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THORACIC AND ABDOMINAL AORTIC ANEURYSMS CHALLENGES
Mascellari L., Serino F., Dompè G., Tinelli G., Bandiera G.
III Division of Vascular Surgery IDI (IRCCS), Rome, Italy
Aim. Conversion to open surgery after endovascular aneurysm repair (EVAR) still represents a challenging problem for vascular surgeons. The purpose of this study was to review our experience with open conversion following EVAR and to examine the indications, operative strategies, and technical maneuvers that may facilitate primary and secondary conversion.
Methods. From April 1997 to December 2005, a total of 127 EVARs were successfully treated. Thirteen patients (10.2%) required conversion to open repair: 4 patients underwent primary conversion to surgical repair and 9 patients underwent secondary conversion at an average of 17 months (range, 6-28 months).
Results. Suprarenal or supraceliac aortic control was performed in 8 cases (61%), infrarenal aortic control was performed in five patients. In 11 patients (84%) total explantation of the endograft was preferred; partial removal of the endograft was performed in one case and a transperitoneal sacotomy without explantation was performed in one case. There were no intraoperative deaths; two perioperative deaths were observed 15 days after operation, due to myocardial infarction after early conversion and to acute renal insufficiency after secondary conversion (mortality rate in secondary conversion: 11%). Postoperative complications included one case of paraplegia and one case of respiratory failure.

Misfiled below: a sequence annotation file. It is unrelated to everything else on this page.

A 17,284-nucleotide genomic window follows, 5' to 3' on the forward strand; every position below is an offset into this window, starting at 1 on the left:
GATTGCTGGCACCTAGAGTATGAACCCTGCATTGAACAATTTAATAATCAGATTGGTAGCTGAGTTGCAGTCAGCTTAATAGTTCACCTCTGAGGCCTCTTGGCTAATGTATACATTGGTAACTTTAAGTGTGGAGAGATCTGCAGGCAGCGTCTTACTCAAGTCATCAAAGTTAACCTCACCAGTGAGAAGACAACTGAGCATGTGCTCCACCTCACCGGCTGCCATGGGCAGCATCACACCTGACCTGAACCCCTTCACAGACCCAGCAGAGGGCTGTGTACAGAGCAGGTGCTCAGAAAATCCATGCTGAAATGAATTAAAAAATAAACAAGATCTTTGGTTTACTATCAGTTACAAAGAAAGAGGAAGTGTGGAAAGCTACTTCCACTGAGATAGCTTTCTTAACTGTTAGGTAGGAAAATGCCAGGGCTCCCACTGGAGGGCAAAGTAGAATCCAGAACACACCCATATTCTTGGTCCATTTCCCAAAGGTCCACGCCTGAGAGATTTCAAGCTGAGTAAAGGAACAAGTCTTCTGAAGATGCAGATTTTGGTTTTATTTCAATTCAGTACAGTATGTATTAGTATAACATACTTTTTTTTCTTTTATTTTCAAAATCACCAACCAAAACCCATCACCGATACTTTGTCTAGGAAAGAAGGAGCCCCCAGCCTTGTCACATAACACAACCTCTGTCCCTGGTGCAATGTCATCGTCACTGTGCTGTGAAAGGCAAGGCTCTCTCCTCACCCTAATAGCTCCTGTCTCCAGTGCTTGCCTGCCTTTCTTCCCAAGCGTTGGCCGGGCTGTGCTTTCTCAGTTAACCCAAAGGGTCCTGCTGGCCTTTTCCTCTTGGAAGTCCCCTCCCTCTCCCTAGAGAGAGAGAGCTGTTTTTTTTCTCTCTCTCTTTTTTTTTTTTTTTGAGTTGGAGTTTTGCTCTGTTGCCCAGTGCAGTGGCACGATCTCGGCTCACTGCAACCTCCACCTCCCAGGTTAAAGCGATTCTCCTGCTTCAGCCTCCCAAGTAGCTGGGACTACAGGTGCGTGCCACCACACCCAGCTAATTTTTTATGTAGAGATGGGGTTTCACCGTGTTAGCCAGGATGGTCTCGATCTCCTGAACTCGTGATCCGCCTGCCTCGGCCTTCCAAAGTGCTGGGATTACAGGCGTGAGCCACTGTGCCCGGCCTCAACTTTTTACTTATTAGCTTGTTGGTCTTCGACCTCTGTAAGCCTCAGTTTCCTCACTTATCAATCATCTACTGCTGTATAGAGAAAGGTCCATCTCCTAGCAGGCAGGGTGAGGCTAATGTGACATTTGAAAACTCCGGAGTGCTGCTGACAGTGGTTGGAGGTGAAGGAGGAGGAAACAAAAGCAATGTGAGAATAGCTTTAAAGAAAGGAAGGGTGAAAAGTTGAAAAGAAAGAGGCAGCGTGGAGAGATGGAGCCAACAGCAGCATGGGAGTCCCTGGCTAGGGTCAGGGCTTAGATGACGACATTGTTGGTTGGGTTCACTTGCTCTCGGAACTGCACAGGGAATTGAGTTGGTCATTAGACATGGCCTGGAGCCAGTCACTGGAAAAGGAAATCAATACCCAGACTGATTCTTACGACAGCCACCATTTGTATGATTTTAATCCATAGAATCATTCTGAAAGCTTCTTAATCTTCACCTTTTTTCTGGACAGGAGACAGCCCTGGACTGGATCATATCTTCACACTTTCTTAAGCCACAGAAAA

Conclusion. Conversion to open surgery after EVAR requires an adequate preoperative planning, carefully considering the differences among endograft designs; surgical procedure eventualities include suprarenal cross-clamping, partial removal of endograft in selected cases, transperitoneal sacotomy without explantation of the graft in type II endoleak.